Nguyen_whole_thesis.pdf (1.57 MB)
Evaluation of immersion immunisation of Atlantic salmon (Salmo salar) against yersiniosis
thesisposted on 2023-05-27, 11:16 authored by Nguyen, TD
Yersinia ruckeri, a Gram-negative bacteria, is a pathogen which causes yersiniosis and significant losses in farmed Atlantic salmon (Salmo salar) in the Southern Hemisphere. Currently, Yersinivac-B, prepared from formalin killed whole-cells, is a commercial bacterin-based vaccine manufactured by MSD Animal Health. It is delivered by bath immersion vaccination against Y. ruckeri for most Tasmanian Atlantic salmon. Signifi-cant mortality events may still occur despite vaccination. This thesis focused on the improvement of yersiniosis vaccine efficacy for Atlantic salmon by using different administrated methods of immersion immunisation. The following aims were addressed in this thesis: ‚Äö Evaluate the effects of different inactivation methods of Y. ruckeri on the effica-cy of single dip vaccines including formalin inactivation, ammonium sulphate inactivation, and pH-lysed then formalin treated inactivation. ‚Äö Compare hyperosmotic pretreatment with direct immersion in Atlantic salmon (Salmo salar) by using an ammonium sulphate inactivated Y. ruckeri whole-cell vaccine. ‚Äö Investigate the vaccine performance of immersion vaccination with single dip and double dip vaccination of small fish at hatchery stage. In this thesis, three different experiments were carried out to obtain the results. The first experiment where the vaccine efficacy of Atlantic salmon was determined using the relative percent survival (RPS), antibody production levels, and carrier status of Y. ruckeri and gene expression. The results showed that ammonium sulphate was success-fully used for Y. ruckeri inactivation and demonstrated further potential for bacteria inactivation using this method for commercial fish vaccines. Additionally, the serum humoral antibody levels did not correlate with the RPS and were not a good marker of protection of the fish against Y. ruckeri infection. The prevalence of asymptomatic carriers was low. The gene expression was consistent with previous successful use as a biomarker of vaccine success in Atlantic salmon against Y. ruckeri. In the second experiment, the vaccine efficacy was assessed when ammonium sulphate inactivated bacterin was combined with hyperosmotic infiltration in vaccination. The results showed that ammonium sulphate vaccinated fish with hyperosmotic infiltration had significantly better survival than the unvaccinated fish with 25.6% higher in the RPS. It has demonstrated that hyperosmotic infiltration could improve protection of a vaccine against Y. ruckeri for Atlantic salmon and has the potential to be used with other bacterin-based immersion vaccines. The vaccine efficacy using single dip and double dip immersion vaccination at first feeding was tested to determine potential of protection against the early outbreaks of yersiniosis in the hatchery stage. There was no significant difference in the survival of salmon regardless of vaccination. In addition, expression levels of IgM gene were not different between the unvaccinated fish (control) and other two groups of vaccinated fish. This suggested that the vaccine did not work with the small fry that were vaccinated twice at 0.13 g and 1 g (2 dips) and single vaccinated at 1 g size. This thesis provided further understanding into different methods of immersion immunisation to yersiniosis in Atlantic salmon. Ammonium sulphate was successfully used for Y. ruckeri inactivation in vaccine production. The minimum fish size for the earliest vaccination by immersion needs to be investigated further.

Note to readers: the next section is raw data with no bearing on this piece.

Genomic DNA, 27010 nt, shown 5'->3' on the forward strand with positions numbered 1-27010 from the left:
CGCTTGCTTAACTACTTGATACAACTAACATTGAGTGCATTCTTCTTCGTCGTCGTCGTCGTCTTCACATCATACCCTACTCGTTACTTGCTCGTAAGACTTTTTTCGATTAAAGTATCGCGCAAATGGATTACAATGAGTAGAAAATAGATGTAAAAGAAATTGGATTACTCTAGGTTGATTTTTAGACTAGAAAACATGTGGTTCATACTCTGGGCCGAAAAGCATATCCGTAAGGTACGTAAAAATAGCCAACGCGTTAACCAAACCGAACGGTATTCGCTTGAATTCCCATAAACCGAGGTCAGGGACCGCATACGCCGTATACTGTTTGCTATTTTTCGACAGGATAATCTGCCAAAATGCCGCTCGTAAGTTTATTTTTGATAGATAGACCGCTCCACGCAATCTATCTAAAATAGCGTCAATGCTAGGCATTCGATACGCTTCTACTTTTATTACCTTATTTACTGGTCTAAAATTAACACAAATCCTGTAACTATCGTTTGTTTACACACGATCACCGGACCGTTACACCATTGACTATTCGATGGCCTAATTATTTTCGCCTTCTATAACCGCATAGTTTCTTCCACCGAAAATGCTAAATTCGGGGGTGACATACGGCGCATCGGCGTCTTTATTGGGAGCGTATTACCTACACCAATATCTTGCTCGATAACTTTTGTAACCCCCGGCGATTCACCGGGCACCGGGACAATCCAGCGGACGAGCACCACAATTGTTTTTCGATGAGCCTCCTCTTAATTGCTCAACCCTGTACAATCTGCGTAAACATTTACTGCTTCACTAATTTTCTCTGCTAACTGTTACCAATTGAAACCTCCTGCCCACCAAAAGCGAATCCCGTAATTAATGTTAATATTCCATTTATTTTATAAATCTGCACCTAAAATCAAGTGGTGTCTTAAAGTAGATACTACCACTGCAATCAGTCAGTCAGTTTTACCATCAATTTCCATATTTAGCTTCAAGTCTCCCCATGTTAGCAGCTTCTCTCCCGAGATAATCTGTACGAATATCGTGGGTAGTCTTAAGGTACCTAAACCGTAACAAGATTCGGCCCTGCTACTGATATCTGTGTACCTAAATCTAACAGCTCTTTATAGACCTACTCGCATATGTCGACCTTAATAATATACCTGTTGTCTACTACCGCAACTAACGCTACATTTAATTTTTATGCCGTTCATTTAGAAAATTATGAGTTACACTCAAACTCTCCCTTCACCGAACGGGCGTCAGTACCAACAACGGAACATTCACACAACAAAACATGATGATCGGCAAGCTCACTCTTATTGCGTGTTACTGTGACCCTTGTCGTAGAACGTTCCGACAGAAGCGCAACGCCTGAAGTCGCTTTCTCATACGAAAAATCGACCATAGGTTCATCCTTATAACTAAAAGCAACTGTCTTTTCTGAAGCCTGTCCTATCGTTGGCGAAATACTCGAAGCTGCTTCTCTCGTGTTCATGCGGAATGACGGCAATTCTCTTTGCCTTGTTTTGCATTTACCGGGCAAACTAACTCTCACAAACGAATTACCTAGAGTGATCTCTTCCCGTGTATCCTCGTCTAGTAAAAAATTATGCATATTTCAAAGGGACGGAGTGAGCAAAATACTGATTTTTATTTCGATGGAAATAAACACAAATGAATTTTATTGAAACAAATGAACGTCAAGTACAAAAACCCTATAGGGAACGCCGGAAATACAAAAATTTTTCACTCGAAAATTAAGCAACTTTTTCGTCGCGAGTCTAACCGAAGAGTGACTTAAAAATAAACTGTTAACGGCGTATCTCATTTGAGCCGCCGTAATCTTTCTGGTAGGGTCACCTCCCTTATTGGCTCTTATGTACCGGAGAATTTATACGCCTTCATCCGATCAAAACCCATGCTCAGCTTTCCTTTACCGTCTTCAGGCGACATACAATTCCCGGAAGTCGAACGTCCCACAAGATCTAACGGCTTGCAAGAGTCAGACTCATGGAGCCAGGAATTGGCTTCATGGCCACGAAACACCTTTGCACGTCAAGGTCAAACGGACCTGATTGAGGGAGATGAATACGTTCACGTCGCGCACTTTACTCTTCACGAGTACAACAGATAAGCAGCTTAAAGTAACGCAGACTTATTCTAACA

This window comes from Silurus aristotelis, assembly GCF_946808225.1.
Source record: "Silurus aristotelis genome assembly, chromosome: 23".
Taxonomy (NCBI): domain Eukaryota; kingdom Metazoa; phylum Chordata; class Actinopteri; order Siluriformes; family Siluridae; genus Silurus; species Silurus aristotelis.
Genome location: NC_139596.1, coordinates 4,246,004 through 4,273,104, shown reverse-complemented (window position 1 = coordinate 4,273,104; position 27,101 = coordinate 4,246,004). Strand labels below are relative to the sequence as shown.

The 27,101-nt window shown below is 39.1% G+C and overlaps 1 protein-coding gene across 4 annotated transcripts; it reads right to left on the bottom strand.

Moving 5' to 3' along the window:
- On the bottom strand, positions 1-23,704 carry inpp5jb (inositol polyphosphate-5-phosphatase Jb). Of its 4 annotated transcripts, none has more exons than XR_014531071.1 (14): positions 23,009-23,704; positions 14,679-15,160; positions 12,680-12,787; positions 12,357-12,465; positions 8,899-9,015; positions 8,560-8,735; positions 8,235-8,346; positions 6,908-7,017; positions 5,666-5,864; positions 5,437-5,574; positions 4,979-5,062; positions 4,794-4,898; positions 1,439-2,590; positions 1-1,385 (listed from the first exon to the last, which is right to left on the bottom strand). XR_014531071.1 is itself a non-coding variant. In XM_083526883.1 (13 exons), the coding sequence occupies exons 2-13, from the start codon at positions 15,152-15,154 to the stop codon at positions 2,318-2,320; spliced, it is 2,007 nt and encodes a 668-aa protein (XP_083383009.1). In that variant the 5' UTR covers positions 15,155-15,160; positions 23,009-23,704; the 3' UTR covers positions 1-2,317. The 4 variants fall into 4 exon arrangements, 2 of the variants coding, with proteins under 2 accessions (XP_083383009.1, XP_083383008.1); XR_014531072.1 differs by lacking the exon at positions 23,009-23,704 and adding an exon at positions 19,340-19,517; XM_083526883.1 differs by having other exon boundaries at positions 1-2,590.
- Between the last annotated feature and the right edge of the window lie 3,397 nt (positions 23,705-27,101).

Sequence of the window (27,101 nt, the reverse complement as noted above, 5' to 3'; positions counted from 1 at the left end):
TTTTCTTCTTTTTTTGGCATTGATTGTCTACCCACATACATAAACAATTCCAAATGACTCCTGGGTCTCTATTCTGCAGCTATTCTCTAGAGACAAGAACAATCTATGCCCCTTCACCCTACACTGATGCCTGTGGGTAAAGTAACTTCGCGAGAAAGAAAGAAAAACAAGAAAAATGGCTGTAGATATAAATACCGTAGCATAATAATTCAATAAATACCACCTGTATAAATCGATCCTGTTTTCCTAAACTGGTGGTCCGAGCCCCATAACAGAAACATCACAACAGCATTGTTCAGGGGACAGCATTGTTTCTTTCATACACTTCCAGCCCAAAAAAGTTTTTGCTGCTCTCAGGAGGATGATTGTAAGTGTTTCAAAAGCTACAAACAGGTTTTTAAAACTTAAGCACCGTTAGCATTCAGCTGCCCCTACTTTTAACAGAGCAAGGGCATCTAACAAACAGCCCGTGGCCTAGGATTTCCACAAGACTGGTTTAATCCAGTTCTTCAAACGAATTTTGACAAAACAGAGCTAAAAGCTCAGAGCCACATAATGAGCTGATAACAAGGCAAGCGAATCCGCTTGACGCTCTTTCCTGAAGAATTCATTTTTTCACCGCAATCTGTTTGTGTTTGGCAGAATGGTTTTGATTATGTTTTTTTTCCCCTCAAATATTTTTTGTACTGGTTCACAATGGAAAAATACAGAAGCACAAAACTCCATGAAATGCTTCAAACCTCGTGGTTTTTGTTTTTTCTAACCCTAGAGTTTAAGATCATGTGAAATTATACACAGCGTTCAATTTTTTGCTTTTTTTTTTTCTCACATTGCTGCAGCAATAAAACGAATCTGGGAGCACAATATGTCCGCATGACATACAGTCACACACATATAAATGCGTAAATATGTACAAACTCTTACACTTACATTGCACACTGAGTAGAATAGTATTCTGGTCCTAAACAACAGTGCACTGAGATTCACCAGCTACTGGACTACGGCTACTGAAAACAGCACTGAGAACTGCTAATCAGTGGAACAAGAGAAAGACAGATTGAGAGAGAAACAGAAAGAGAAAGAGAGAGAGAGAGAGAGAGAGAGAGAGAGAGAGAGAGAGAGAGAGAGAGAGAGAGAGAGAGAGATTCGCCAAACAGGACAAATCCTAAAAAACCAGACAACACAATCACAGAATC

Rights statementCopyright 2015 the author